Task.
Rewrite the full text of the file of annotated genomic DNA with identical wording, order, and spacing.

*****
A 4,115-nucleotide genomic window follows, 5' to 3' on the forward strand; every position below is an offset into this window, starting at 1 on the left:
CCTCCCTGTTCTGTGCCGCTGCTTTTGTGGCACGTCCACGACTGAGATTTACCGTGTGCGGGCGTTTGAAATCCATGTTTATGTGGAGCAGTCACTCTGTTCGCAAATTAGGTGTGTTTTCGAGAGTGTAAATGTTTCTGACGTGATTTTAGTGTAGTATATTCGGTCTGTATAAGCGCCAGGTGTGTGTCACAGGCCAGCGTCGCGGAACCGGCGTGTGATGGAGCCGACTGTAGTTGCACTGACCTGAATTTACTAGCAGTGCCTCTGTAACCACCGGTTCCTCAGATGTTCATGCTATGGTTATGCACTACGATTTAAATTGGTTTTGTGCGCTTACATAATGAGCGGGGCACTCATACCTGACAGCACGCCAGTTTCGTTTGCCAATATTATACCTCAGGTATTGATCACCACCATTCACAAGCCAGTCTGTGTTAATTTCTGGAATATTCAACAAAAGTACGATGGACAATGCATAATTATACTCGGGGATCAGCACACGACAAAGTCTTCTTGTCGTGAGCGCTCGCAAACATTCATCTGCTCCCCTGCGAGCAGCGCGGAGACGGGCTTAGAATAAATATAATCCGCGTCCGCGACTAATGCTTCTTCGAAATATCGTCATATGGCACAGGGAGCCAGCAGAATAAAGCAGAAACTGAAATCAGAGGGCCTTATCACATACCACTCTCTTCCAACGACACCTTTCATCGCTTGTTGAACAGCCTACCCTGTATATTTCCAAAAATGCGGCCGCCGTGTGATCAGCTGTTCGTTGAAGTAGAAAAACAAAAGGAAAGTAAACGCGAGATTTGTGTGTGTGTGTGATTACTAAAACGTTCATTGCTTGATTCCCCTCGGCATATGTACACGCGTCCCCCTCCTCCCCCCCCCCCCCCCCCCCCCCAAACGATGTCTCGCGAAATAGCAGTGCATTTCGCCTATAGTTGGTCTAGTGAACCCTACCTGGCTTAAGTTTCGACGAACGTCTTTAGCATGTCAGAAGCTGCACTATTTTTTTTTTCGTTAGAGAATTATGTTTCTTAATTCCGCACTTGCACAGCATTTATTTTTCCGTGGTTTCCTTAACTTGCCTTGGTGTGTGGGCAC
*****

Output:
A 4,115-nucleotide genomic window follows, 5' to 3' on the forward strand; every position below is an offset into this window, starting at 1 on the left:
CCTCCCTGTTCTGTGCCGCTGCTTTTGTGGCACGTCCACGACTGAGATTTACCGTGTGCGGGCGTTTGAAATCCATGTTTATGTGGAGCAGTCACTCTGTTCGCAAATTAGGTGTGTTTTCGAGAGTGTAAATGTTTCTGACGTGATTTTAGTGTAGTATATTCGGTCTGTATAAGCGCCAGGTGTGTGTCACAGGCCAGCGTCGCGGAACCGGCGTGTGATGGAGCCGACTGTAGTTGCACTGACCTGAATTTACTAGCAGTGCCTCTGTAACCACCGGTTCCTCAGATGTTCATGCTATGGTTATGCACTACGATTTAAATTGGTTTTGTGCGCTTACATAATGAGCGGGGCACTCATACCTGACAGCACGCCAGTTTCGTTTGCCAATATTATACCTCAGGTATTGATCACCACCATTCACAAGCCAGTCTGTGTTAATTTCTGGAATATTCAACAAAAGTACGATGGACAATGCATAATTATACTCGGGGATCAGCACACGACAAAGTCTTCTTGTCGTGAGCGCTCGCAAACATTCATCTGCTCCCCTGCGAGCAGCGCGGAGACGGGCTTAGAATAAATATAATCCGCGTCCGCGACTAATGCTTCTTCGAAATATCGTCATATGGCACAGGGAGCCAGCAGAATAAAGCAGAAACTGAAATCAGAGGGCCTTATCACATACCACTCTCTTCCAACGACACCTTTCATCGCTTGTTGAACAGCCTACCCTGTATATTTCCAAAAATGCGGCCGCCGTGTGATCAGCTGTTCGTTGAAGTAGAAAAACAAAAGGAAAGTAAACGCGAGATTTGTGTGTGTGTGTGATTACTAAAACGTTCATTGCTTGATTCCCCTCGGCATATGTACACGCGTCCCCCTCCTCCCCCCCCCCCCCCCCCCCCCCAAACGATGTCTCGCGAAATAGCAGTGCATTTCGCCTATAGTTGGTCTAGTGAACCCTACCTGGCTTAAGTTTCGACGAACGTCTTTAGCATGTCAGAAGCTGCACTATTTTTTTTTTCGTTAGAGAATTATGTTTCTTAATTCCGCACTTGCACAGCATTTATTTTTCCGTGGTTTCCTTAACTTGCCTTGGTGTGTGGGCAC